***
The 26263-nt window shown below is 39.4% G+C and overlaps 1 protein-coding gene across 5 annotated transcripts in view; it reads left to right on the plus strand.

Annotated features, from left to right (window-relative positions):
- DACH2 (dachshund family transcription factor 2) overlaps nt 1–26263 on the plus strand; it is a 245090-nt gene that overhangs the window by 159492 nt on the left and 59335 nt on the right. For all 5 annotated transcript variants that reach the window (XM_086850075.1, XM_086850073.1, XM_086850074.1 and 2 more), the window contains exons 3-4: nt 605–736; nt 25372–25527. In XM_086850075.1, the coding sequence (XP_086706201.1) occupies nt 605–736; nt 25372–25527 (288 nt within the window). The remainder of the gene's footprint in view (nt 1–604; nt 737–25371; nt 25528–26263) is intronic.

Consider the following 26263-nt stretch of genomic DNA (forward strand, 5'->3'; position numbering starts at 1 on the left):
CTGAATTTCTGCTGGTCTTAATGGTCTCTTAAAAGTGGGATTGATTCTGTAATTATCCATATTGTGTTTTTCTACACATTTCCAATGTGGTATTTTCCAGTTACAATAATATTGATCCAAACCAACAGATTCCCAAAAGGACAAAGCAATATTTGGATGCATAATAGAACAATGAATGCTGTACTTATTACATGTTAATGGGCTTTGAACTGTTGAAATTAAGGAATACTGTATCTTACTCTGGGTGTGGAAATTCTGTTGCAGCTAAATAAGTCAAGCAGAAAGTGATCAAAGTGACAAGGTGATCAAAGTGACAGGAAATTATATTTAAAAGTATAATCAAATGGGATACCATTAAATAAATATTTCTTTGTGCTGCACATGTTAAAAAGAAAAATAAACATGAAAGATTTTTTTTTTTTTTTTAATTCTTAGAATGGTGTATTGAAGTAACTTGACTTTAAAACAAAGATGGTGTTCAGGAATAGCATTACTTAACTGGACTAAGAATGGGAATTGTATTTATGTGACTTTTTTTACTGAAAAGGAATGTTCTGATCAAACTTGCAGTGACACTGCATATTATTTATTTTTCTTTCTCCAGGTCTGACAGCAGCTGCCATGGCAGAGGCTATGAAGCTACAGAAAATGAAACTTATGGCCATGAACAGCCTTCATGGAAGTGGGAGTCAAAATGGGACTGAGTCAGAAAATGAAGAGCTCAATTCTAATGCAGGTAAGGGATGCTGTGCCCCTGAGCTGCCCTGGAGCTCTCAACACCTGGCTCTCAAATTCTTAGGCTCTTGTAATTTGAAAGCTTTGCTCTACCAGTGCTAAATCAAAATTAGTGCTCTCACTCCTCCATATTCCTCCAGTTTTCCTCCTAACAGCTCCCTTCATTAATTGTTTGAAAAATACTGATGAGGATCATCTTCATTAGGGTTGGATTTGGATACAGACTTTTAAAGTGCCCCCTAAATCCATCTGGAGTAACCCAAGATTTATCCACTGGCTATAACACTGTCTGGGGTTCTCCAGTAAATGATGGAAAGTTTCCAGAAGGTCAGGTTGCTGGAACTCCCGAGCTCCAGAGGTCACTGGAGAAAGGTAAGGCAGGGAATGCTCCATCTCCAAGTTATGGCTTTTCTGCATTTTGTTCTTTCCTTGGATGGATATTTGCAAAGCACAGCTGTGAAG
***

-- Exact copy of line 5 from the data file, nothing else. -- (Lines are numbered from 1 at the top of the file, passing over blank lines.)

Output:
CTGAATTTCTGCTGGTCTTAATGGTCTCTTAAAAGTGGGATTGATTCTGTAATTATCCATATTGTGTTTTTCTACACATTTCCAATGTGGTATTTTCCAGTTACAATAATATTGATCCAAACCAACAGATTCCCAAAAGGACAAAGCAATATTTGGATGCATAATAGAACAATGAATGCTGTACTTATTACATGTTAATGGGCTTTGAACTGTTGAAATTAAGGAATACTGTATCTTACTCTGGGTGTGGAAATTCTGTTGCAGCTAAATAAGTCAAGCAGAAAGTGATCAAAGTGACAAGGTGATCAAAGTGACAGGAAATTATATTTAAAAGTATAATCAAATGGGATACCATTAAATAAATATTTCTTTGTGCTGCACATGTTAAAAAGAAAAATAAACATGAAAGATTTTTTTTTTTTTTTTAATTCTTAGAATGGTGTATTGAAGTAACTTGACTTTAAAACAAAGATGGTGTTCAGGAATAGCATTACTTAACTGGACTAAGAATGGGAATTGTATTTATGTGACTTTTTTTACTGAAAAGGAATGTTCTGATCAAACTTGCAGTGACACTGCATATTATTTATTTTTCTTTCTCCAGGTCTGACAGCAGCTGCCATGGCAGAGGCTATGAAGCTACAGAAAATGAAACTTATGGCCATGAACAGCCTTCATGGAAGTGGGAGTCAAAATGGGACTGAGTCAGAAAATGAAGAGCTCAATTCTAATGCAGGTAAGGGATGCTGTGCCCCTGAGCTGCCCTGGAGCTCTCAACACCTGGCTCTCAAATTCTTAGGCTCTTGTAATTTGAAAGCTTTGCTCTACCAGTGCTAAATCAAAATTAGTGCTCTCACTCCTCCATATTCCTCCAGTTTTCCTCCTAACAGCTCCCTTCATTAATTGTTTGAAAAATACTGATGAGGATCATCTTCATTAGGGTTGGATTTGGATACAGACTTTTAAAGTGCCCCCTAAATCCATCTGGAGTAACCCAAGATTTATCCACTGGCTATAACACTGTCTGGGGTTCTCCAGTAAATGATGGAAAGTTTCCAGAAGGTCAGGTTGCTGGAACTCCCGAGCTCCAGAGGTCACTGGAGAAAGGTAAGGCAGGGAATGCTCCATCTCCAAGTTATGGCTTTTCTGCATTTTGTTCTTTCCTTGGATGGATATTTGCAAAGCACAGCTGTGAAG